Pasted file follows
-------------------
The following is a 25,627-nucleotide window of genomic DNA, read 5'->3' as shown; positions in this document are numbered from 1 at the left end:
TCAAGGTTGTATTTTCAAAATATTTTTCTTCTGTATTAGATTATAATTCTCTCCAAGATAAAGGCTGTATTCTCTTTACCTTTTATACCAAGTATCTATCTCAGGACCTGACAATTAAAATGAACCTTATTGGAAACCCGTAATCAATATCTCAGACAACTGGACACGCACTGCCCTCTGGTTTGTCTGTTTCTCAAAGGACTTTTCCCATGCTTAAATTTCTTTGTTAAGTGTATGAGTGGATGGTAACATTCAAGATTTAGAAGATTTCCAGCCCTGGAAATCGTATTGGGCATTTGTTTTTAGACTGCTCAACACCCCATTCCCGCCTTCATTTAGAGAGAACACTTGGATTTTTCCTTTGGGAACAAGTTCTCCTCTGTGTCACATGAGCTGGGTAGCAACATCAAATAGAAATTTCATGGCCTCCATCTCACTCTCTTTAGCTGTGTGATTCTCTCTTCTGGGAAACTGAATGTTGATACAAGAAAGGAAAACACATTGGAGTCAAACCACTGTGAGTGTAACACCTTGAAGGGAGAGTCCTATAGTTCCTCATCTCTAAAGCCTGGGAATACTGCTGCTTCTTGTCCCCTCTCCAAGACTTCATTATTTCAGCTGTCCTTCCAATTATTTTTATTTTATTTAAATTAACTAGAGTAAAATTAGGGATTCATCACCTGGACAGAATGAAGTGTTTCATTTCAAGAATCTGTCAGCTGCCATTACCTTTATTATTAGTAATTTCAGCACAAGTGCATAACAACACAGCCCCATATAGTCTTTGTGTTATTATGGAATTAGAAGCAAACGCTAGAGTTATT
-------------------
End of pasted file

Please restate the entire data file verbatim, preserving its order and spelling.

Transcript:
The following is a 25,627-nucleotide window of genomic DNA, read 5'->3' as shown; positions in this document are numbered from 1 at the left end:
TCAAGGTTGTATTTTCAAAATATTTTTCTTCTGTATTAGATTATAATTCTCTCCAAGATAAAGGCTGTATTCTCTTTACCTTTTATACCAAGTATCTATCTCAGGACCTGACAATTAAAATGAACCTTATTGGAAACCCGTAATCAATATCTCAGACAACTGGACACGCACTGCCCTCTGGTTTGTCTGTTTCTCAAAGGACTTTTCCCATGCTTAAATTTCTTTGTTAAGTGTATGAGTGGATGGTAACATTCAAGATTTAGAAGATTTCCAGCCCTGGAAATCGTATTGGGCATTTGTTTTTAGACTGCTCAACACCCCATTCCCGCCTTCATTTAGAGAGAACACTTGGATTTTTCCTTTGGGAACAAGTTCTCCTCTGTGTCACATGAGCTGGGTAGCAACATCAAATAGAAATTTCATGGCCTCCATCTCACTCTCTTTAGCTGTGTGATTCTCTCTTCTGGGAAACTGAATGTTGATACAAGAAAGGAAAACACATTGGAGTCAAACCACTGTGAGTGTAACACCTTGAAGGGAGAGTCCTATAGTTCCTCATCTCTAAAGCCTGGGAATACTGCTGCTTCTTGTCCCCTCTCCAAGACTTCATTATTTCAGCTGTCCTTCCAATTATTTTTATTTTATTTAAATTAACTAGAGTAAAATTAGGGATTCATCACCTGGACAGAATGAAGTGTTTCATTTCAAGAATCTGTCAGCTGCCATTACCTTTATTATTAGTAATTTCAGCACAAGTGCATAACAACACAGCCCCATATAGTCTTTGTGTTATTATGGAATTAGAAGCAAACGCTAGAGTTATT